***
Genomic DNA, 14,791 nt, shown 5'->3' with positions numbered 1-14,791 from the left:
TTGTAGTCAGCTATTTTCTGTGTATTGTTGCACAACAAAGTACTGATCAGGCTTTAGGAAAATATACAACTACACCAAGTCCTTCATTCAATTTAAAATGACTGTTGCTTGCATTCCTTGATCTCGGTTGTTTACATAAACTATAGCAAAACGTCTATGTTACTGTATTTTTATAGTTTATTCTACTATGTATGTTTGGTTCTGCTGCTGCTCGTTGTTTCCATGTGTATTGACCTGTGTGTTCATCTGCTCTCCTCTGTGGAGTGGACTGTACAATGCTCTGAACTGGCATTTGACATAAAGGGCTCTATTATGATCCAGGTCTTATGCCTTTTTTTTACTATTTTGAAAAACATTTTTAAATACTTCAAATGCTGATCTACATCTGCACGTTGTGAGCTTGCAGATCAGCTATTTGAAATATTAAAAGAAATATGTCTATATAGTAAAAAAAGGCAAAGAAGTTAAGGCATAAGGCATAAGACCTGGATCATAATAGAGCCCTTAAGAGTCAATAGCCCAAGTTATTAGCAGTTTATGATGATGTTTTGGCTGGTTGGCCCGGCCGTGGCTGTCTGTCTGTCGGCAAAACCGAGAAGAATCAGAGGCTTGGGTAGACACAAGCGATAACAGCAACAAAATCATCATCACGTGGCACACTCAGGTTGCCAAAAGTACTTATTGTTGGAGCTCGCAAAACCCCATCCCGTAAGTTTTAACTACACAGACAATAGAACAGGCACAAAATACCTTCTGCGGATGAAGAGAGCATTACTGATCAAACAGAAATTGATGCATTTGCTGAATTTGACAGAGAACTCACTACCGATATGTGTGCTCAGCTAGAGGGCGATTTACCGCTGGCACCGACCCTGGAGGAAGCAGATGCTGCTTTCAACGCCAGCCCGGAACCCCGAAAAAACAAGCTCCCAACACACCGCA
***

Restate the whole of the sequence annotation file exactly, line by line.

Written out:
Genomic DNA, 14,791 nt, shown 5'->3' with positions numbered 1-14,791 from the left:
TTGTAGTCAGCTATTTTCTGTGTATTGTTGCACAACAAAGTACTGATCAGGCTTTAGGAAAATATACAACTACACCAAGTCCTTCATTCAATTTAAAATGACTGTTGCTTGCATTCCTTGATCTCGGTTGTTTACATAAACTATAGCAAAACGTCTATGTTACTGTATTTTTATAGTTTATTCTACTATGTATGTTTGGTTCTGCTGCTGCTCGTTGTTTCCATGTGTATTGACCTGTGTGTTCATCTGCTCTCCTCTGTGGAGTGGACTGTACAATGCTCTGAACTGGCATTTGACATAAAGGGCTCTATTATGATCCAGGTCTTATGCCTTTTTTTTACTATTTTGAAAAACATTTTTAAATACTTCAAATGCTGATCTACATCTGCACGTTGTGAGCTTGCAGATCAGCTATTTGAAATATTAAAAGAAATATGTCTATATAGTAAAAAAAGGCAAAGAAGTTAAGGCATAAGGCATAAGACCTGGATCATAATAGAGCCCTTAAGAGTCAATAGCCCAAGTTATTAGCAGTTTATGATGATGTTTTGGCTGGTTGGCCCGGCCGTGGCTGTCTGTCTGTCGGCAAAACCGAGAAGAATCAGAGGCTTGGGTAGACACAAGCGATAACAGCAACAAAATCATCATCACGTGGCACACTCAGGTTGCCAAAAGTACTTATTGTTGGAGCTCGCAAAACCCCATCCCGTAAGTTTTAACTACACAGACAATAGAACAGGCACAAAATACCTTCTGCGGATGAAGAGAGCATTACTGATCAAACAGAAATTGATGCATTTGCTGAATTTGACAGAGAACTCACTACCGATATGTGTGCTCAGCTAGAGGGCGATTTACCGCTGGCACCGACCCTGGAGGAAGCAGATGCTGCTTTCAACGCCAGCCCGGAACCCCGAAAAAACAAGCTCCCAACACACCGCA